6. Oxygen effect and intracellular oxygen content (adaptation hypothesis)

    Yarmonenko, S P; Ehpshtejn, I M [Akademiya Meditsinskikh Nauk SSSR, Moscow. Onkologicheskij Tsentr

    1977-01-01

    Experimental data indicating that a radiomodifying action of hypoxia is dependent on the ''prehistory'' of the irradiated object are considered. This dependence manifests itself in a decreased protective action of acute hypoxia on the hypoxia-adapted objects. To explain this a hypothesis is proposed connecting a degree of cell radiosensitivity modification, determined by the oxygen effect, with the intracellular oxygen content. The latter, in accord with current ideas, is regulated by variations in the diffusion resistance to oxygen shown by the cytoplasmic membranes depending on the energy level of the cell and the degree of its oxygenation.

  7. Oxygen effect and intracellular oxygen content (adaptation hypothesis)

    Yarmonenko, S.P.; Ehpshtejn, I.M.

    1977-01-01

    Experimental data indicating that a radiomodifying action of hypoxia is dependent on the ''prehistory'' of the irradiated object are considered. This dependence manifests itself in a decreased protective action of acute hypoxia on the hypoxia-adapted objects. To explain this a hypothesis is proposed connecting a degree of cell radiosensitivity modification, determined by the oxygen effect, with the intracellular oxygen content. The latter, in accord with current ideas, is regulated by variations in the diffusion resistance to oxygen shown by the cytoplasmic membranes depending on the energy level of the cell and the degree of its oxygenation

  8. Diffuse reflectance spectroscopy for the measurement of tissue oxygen saturation

    Sircan-Kucuksayan, A; Canpolat, M; Uyuklu, M

    2015-01-01

    Tissue oxygen saturation (StO 2 ) is a useful parameter for medical applications. A spectroscopic method has been developed to detect pathologic tissues, due to a lack of normal blood circulation, by measuring StO 2 . In this study, human blood samples with different levels of oxygen saturation have been prepared and spectra were acquired using an optical fiber probe to investigate the correlation between the oxygen saturation levels and the spectra. A linear correlation between the oxygen saturation and ratio of the intensities (760 nm to 790 nm) of the spectra acquired from blood samples has been found. In a validation study, oxygen saturations of the blood samples were estimated from the spectroscopic measurements with an error of 2.9%. It has also been shown that the linear dependence between the ratio and the oxygen saturation of the blood samples was valid for the blood samples with different hematocrits. Spectra were acquired from the forearms of 30 healthy volunteers to estimate StO 2 prior to, at the beginning of, after 2 min, and at the release of total vascular occlusion. The average StO 2 of a forearm before and after the two minutes occlusion was significantly different. The results suggested that optical reflectance spectroscopy is a sensitive method to estimate the StO 2 levels of human tissue. The technique developed to measure StO 2 has potential to detect ischemia in real time. (paper)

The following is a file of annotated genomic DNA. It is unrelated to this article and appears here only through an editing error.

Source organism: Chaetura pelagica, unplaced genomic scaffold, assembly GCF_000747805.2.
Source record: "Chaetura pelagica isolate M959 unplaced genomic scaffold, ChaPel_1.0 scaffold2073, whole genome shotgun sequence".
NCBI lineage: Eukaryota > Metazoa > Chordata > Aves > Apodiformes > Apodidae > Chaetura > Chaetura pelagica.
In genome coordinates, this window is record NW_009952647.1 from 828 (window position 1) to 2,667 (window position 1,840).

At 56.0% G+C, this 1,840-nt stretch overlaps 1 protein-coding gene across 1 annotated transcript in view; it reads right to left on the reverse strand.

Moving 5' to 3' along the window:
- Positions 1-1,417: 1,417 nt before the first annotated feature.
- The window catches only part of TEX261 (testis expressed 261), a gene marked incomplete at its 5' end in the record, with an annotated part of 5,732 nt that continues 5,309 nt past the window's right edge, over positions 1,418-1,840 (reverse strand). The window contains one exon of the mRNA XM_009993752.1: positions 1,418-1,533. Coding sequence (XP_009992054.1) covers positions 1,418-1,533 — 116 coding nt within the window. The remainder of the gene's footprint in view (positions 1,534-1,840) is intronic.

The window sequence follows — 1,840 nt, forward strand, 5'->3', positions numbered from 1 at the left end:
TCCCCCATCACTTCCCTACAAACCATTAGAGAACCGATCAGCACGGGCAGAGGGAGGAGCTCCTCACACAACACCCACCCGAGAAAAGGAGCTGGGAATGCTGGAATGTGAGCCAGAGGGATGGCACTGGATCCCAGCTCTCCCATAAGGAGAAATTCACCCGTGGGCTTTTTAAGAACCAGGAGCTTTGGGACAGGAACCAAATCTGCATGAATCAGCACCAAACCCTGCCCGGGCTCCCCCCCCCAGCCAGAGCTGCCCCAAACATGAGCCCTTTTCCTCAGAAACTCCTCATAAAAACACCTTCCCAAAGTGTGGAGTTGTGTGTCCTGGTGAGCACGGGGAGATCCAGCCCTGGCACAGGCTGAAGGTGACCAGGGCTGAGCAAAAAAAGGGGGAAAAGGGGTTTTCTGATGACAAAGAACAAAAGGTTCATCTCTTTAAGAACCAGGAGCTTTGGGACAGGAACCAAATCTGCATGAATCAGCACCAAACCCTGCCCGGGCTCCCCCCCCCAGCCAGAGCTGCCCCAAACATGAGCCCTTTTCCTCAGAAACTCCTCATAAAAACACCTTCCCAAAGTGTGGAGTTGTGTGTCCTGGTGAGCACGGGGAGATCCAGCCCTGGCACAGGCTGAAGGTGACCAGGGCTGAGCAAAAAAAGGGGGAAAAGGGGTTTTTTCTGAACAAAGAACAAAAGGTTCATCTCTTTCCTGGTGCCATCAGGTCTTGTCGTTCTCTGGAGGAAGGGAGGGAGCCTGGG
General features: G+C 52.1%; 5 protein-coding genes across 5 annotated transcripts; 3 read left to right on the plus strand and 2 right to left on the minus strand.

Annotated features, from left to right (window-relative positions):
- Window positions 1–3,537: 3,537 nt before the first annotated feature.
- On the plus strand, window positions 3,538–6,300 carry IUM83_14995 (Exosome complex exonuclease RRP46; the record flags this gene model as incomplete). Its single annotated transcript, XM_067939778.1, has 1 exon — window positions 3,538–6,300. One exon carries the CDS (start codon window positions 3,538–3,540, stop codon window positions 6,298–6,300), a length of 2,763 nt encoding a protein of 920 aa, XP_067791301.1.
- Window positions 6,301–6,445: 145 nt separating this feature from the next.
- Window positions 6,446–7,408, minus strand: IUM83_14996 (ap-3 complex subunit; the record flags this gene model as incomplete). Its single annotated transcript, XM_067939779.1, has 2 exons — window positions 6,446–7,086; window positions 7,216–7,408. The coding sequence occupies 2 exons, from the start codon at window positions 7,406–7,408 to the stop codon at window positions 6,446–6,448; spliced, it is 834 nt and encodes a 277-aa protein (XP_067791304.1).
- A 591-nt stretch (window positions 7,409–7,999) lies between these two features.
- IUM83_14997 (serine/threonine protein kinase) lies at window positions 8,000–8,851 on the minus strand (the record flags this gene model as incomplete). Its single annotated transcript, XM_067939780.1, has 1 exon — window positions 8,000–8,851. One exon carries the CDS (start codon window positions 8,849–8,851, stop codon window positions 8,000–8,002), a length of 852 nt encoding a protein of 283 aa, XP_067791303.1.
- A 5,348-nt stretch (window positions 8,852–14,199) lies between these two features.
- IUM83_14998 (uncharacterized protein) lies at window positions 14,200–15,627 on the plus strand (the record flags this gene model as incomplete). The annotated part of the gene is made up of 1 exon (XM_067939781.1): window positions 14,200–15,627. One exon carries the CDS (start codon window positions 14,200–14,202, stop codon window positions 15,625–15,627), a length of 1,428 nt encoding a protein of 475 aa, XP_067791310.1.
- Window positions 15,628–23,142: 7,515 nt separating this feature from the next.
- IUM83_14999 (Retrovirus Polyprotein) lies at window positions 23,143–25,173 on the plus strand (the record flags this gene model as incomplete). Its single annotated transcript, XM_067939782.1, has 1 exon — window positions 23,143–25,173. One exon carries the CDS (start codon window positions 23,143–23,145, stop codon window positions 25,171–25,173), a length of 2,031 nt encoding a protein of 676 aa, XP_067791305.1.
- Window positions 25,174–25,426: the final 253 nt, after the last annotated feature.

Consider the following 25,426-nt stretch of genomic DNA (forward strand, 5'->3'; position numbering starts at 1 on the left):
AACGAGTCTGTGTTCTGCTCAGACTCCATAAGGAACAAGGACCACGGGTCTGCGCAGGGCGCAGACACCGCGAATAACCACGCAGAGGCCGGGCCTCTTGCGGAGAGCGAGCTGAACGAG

9. Effect of oral propranolol on splanchnic oxygen uptake and haemodynamics in patients with cirrhosis

    Bendtsen, Flemming; Henriksen, Jens Henrik; Becker, Povl Ulrik

    1987-01-01

    .01), azygos venous oxygen saturation (76 vs. 67%, P less than 0.05), ICG clearance (263 vs. 226 ml/min, P less than 0.01), wedged-to-free hepatic vein pressure (16 vs. 13.5 mm Hg, P less than 0.01), hepatic blood flow (1.18 vs. 0.78 l/min, P less than 0.01), cardiac index (3.42 vs. 2.53 l/min . min 2, P less...... mg propranolol. All patients underwent hepatic vein catheterization and had a primed continuous intravenous infusion of ICG. Azygos vein catheterization was performed in six patients. Splanchnic (hepatic-intestinal) oxygen uptake (median control 68 ml/min vs. beta-blockade 56 ml/min, P less than 0...... than 0.01), and heart rate (72 vs. 56 beats per min, P less than 0.01) decreased significantly after oral beta-blockade. The hepatic extraction ratio of ICG increased significantly (0.32 vs. 0.45, P less than 0.01), whereas estimated 'intrinsic' ICG clearance (289 vs. 300 ml/min, n.s.), arterial blood...

  10. Design and development of a digital phase ratio meter

    Majee, B C [Reactor Control Division, Bhabha Atomic Research Centre, Mumbai (India); Roy, S B; Meghal, A M [Uranium Extraction Division, Bhabha Atomic Research Centre, Mumbai (India)

    1994-06-01

    Uranium purification at Uranium Metal Plant is being carried out using solvent extraction process. The feed is aqueous uranyl nitrate solution with 2-4% insoluble silica particles. The solvent is tri-butyl phosphate diluted with commercial grade kerosene. Extraction is conducted in a slurry extractor equipment using compressed air as mixing and solution-interstage transferring medium. To ensure the organic continuous mode in the mixer and to avoid stable emulsion formation, organic to aqueous ratio maintained in each mixer is 10 to 12 whereas optimum extraction process requires an overall organic to aqueous ratio of 2. Therefore, a high volume of internal recirculation of organic is being arranged by the air-lift in mixers. For a smooth, continuous efficient extraction, mixer organic to aqueous ratio is a very critical parameter and it is required to be monitored periodically to take corrective actions during the operation by controlling the compressed air flow rate. Trials were conducted to select a suitable method of autocontrol of this phase ratio and a system has been designed for this purpose. (author). 3 figs., 1 tab.